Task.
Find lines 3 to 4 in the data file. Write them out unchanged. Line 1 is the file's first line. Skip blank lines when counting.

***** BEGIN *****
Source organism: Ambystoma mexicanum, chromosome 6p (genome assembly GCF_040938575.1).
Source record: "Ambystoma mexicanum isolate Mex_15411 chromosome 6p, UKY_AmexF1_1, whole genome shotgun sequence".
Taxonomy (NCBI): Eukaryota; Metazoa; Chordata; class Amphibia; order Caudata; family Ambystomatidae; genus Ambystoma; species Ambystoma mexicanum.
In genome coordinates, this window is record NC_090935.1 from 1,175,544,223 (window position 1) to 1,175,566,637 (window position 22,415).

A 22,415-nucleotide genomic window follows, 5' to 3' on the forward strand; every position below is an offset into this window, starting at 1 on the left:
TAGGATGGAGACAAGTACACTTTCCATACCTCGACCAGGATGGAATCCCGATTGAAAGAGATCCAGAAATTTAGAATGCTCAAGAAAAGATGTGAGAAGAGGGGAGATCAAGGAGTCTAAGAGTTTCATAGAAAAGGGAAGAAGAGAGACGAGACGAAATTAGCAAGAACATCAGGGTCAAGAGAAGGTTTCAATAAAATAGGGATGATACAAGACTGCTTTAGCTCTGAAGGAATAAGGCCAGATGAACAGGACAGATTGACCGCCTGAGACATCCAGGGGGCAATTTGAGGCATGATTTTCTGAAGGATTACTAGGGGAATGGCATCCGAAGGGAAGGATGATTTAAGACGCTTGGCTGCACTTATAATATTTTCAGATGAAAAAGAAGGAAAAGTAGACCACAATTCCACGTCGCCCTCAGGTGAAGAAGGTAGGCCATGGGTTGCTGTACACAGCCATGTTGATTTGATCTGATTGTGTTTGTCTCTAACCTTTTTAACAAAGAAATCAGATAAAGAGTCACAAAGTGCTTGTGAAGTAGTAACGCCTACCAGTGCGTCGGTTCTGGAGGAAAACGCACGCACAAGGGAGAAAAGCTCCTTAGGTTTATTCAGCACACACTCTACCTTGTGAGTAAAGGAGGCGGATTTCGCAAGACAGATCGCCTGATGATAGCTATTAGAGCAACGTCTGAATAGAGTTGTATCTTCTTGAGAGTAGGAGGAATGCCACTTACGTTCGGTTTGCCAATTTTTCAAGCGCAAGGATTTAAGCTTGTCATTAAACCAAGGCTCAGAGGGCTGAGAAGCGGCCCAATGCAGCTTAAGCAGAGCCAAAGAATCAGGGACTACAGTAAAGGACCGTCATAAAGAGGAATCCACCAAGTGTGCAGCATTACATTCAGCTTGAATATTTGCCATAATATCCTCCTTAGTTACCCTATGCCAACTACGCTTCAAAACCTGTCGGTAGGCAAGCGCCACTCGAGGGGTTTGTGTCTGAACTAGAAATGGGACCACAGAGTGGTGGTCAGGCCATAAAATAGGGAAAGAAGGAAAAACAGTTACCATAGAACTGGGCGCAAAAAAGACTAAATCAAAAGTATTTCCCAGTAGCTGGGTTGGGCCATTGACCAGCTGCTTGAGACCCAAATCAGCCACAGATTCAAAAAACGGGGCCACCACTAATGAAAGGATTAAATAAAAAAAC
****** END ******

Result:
Taxonomy (NCBI): Eukaryota; Metazoa; Chordata; class Amphibia; order Caudata; family Ambystomatidae; genus Ambystoma; species Ambystoma mexicanum.
In genome coordinates, this window is record NC_090935.1 from 1,175,544,223 (window position 1) to 1,175,566,637 (window position 22,415).